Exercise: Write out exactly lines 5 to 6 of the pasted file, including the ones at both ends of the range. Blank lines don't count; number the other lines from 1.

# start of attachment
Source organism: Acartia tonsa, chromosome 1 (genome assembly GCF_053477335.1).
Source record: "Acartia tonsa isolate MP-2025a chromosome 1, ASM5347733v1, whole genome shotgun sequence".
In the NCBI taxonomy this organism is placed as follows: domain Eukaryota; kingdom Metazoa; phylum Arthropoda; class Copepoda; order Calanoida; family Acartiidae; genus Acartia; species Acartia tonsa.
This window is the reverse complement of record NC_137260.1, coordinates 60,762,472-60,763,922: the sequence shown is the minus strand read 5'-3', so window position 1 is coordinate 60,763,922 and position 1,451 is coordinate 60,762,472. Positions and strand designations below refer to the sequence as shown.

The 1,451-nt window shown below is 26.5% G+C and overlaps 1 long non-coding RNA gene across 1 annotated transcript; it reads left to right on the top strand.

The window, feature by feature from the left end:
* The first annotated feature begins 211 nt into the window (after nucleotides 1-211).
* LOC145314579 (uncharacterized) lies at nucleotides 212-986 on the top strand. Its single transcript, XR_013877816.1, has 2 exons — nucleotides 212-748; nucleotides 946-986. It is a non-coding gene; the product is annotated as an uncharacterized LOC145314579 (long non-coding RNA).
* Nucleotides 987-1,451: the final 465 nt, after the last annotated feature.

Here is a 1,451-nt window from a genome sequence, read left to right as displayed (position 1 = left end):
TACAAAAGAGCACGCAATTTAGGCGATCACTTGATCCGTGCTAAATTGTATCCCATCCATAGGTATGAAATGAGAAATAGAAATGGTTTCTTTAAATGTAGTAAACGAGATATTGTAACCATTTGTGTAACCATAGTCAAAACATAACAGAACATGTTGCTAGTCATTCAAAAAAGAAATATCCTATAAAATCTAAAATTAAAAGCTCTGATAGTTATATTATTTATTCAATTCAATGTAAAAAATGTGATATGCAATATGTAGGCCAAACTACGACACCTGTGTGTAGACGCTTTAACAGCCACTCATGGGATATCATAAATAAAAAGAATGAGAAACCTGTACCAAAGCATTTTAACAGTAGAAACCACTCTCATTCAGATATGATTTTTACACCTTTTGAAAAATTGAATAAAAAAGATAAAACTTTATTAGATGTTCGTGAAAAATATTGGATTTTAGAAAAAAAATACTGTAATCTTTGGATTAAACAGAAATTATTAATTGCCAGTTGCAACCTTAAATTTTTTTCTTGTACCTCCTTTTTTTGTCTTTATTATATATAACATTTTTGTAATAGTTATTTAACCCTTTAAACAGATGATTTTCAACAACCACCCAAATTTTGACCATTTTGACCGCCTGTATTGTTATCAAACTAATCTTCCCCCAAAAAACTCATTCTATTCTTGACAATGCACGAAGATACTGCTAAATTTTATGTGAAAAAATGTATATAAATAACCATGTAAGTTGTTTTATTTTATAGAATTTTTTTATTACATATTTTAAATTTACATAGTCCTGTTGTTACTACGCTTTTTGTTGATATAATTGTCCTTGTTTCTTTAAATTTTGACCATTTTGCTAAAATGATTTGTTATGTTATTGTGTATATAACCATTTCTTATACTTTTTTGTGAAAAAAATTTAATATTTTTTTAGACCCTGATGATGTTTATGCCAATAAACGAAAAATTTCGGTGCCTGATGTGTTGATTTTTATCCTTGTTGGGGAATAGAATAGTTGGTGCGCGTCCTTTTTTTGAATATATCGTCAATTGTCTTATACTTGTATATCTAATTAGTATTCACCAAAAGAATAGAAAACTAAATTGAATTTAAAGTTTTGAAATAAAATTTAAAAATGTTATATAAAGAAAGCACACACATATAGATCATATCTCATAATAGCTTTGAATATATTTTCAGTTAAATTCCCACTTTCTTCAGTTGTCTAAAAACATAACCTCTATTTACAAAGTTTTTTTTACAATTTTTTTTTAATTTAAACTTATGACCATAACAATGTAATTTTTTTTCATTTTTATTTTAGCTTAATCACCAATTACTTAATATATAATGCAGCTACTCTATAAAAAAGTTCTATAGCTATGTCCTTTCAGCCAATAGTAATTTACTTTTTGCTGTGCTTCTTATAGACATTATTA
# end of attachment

The 1,451-nt window shown below is 26.5% G+C and overlaps 1 long non-coding RNA gene across 1 annotated transcript; it reads left to right on the top strand.

The window, feature by feature from the left end: